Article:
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saying with amazing upconcern,

“ Death is a debt we must all pay to nature ?" Alas! This is granting the point; for if all have contracted so dreadful a debt, all are in a corrupt and lost estate, Nor is this debt to be paid to Nature, but to Justice; otherwise, dying would be as easy as sleeping, or any other natural action : But it is beyond expressiou terrible to thee, from whose soul the Redeemer has not extracted sin, the monster's sting: Aud if thou dost not see it now in the most alarming light, it is because either thou imaginest it at a great distance; or the double veil of rash presumption, and brutish stupidity, is yet upon thy hardened heart.

Or wilt thou, as the poor Heathen, comfort thyself with the cruel thought, that thou shalt not die alone?' Alas! dying companions may increase, but cannot take off the horror of dissolution. Besides, though we live in a crowd, we generally die alone: Each must drink the þitter cup, as if he were the only mortal in the universe.

What must we do, then, in such deplorable circumstances ? What, but humble ourselves in the dust, and bow low to the sceptre of Diviue Justice ; confessing that since the righteous God has condemned us to certain death, and in general to a far more lingering and painful death, than murderers and traitors are made to undergo, we are certainly degenerate creatures, and capital offenders, who stand in absolute need of an Almighty Redeemer,

Permit me now, candid reader, to make a solemn appeal to thy reason assisted by the fear of God. From all that has been advanced, does it not appear, that man is no more the favoured, happy, and innocent creature he was, wheu he came out of the hands of his iufinitely gracious Creator? And is it not evident that, whether we consider him as born into this disordered world, or dying out of it, or passing from the womh to the grave, under a variety of calamituus circumstances, God's provideutial dealings with him prove, that he is by nature in a corrupt and lost estate ?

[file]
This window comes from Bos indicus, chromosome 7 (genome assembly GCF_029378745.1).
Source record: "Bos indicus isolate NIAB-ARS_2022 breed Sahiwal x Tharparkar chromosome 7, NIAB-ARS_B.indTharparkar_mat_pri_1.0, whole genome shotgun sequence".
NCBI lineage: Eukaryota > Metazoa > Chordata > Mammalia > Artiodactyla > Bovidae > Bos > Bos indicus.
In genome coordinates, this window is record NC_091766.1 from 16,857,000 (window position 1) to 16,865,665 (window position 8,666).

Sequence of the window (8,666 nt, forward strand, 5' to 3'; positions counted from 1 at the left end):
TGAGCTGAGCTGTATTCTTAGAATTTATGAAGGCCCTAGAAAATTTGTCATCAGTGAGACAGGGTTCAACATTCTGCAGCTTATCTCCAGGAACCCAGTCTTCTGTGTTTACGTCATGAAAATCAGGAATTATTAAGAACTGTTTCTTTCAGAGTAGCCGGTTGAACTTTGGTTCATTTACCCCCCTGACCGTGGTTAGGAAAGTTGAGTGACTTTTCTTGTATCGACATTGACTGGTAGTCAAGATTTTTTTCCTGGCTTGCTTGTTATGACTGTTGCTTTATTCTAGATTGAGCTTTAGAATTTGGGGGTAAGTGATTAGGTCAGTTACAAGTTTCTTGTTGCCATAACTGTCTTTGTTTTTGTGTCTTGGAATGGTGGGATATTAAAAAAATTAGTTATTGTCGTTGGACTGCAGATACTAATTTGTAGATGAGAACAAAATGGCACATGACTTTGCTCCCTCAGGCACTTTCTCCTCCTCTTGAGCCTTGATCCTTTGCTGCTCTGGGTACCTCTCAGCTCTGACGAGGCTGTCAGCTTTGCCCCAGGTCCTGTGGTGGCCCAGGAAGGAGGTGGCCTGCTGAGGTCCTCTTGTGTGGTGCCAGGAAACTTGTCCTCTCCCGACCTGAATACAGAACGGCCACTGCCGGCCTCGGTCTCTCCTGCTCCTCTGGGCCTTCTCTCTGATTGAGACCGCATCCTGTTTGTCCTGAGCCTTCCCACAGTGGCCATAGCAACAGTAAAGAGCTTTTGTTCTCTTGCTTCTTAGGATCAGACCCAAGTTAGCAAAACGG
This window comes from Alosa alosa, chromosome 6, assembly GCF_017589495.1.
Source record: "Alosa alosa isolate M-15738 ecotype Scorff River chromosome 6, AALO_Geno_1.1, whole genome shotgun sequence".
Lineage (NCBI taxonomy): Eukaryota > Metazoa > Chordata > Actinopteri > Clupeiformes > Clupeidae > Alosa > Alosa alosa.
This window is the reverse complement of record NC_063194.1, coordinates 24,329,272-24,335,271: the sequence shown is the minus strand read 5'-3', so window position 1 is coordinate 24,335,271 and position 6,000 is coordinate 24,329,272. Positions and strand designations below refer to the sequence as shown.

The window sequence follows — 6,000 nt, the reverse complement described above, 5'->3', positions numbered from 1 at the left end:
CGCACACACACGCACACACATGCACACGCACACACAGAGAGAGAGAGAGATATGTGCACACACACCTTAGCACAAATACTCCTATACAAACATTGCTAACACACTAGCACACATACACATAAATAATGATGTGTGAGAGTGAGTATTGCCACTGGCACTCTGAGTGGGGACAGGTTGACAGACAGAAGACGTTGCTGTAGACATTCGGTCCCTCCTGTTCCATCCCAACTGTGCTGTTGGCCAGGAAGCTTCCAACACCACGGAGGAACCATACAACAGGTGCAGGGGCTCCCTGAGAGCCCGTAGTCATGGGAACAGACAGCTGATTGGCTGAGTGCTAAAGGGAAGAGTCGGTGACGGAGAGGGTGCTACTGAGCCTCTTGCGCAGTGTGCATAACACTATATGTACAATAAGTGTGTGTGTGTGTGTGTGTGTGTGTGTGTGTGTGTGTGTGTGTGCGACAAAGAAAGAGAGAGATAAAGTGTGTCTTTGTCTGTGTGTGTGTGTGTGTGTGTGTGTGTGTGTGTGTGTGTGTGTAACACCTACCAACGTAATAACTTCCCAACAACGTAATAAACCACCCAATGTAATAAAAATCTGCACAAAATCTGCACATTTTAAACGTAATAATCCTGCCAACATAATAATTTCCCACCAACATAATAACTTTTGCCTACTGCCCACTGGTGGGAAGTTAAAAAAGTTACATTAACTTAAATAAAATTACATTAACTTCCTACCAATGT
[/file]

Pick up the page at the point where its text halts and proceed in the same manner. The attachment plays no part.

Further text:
A part, how smaill of this terraqueous globe
Is tenanted by man, the rest a waste,

Rocks, deserts, frozen seas, and burning sands,
Wild haunts of monsters, poisons, stings, and death.
Such is earth's melancholy map! But far
More sad, this earth is a true map of man:
So bounded are its haughty lord's delights
To woe's wide empire, where deep troubles loss,
Loud sorrows how), envenom'd passions bite,
Ravenous calamities our vitals seize,
And threatening fate wide opens to devour ! YOUNG,


We have hitherto considered inan as a miserable inhabitant of a wretched world. We have seen him surrounded by multitudes of wants; pursued by legions of distresses, maladies, and woes; arrested by the king of terrors; cast into the grave; and shut up there, the loathsome prey of corruption and worms. Let us now consider him as a moral agent; and hy examining his disposition, character, and conduct, let us see, whether he is wisely punished, according to the sentence of impartial justice; or wantonly tormented, at the caprice of arbitrary power.

We cannot help acknowledging, it is highly reason. able, First, that all intelligent creatures should love, reverence, and obey their Creator; because he is most eminently their Father, their Master, and their King : Secondly, they should assist, support, and love cach other, as fellow-subjects, fellow-servants, and children of the same universal Parent: And, Thirdly, that they should preserve their souls and bodies in peace and purity ; by which means alone they can be happy in themselves, profitable to mån, and acceptable to God. This is what we generally call Natural Religion, which is evidently founded upon eternal reason, the fitness of things, and the essential relation of persons.

The propriety of these sauctions is so self-evident, that 'the Gentiles, who have not the written law, are a law unto themselves, and do (but, alas ! how seldom, and from what motives !) the things contained in the

law:' thus 'showing that the work,' the sum and substance of the law, though much blotted by the fall, is still written in their heart.' Nor will it be erasel thence in hell itself; for nothing but a sight of the equity of God's law can clear his viudictive justice in the guilty breast, give a scorpion's sting to the worm that gnaws the stubborn offender, and arm his upbraiding conscience with a whip of bitiug serpents.

Since the moral law so strongly recommends itself to reason, let us see how universally it is observed or broken : So shall matter of fact decide, whether we are pure and upright, or polluted and depraved.

TWELFTH ARGUMENT. Those who reject the scriptures, universally agree that all have sinned;' and that in many things we offend all.' Hence it appears, that persons of various constitutions, ranks, and education ; in all nations, religious, times, and places ; are born in such a state, and with such a nature, that they infallibly commit many sins in thought, word, or deed.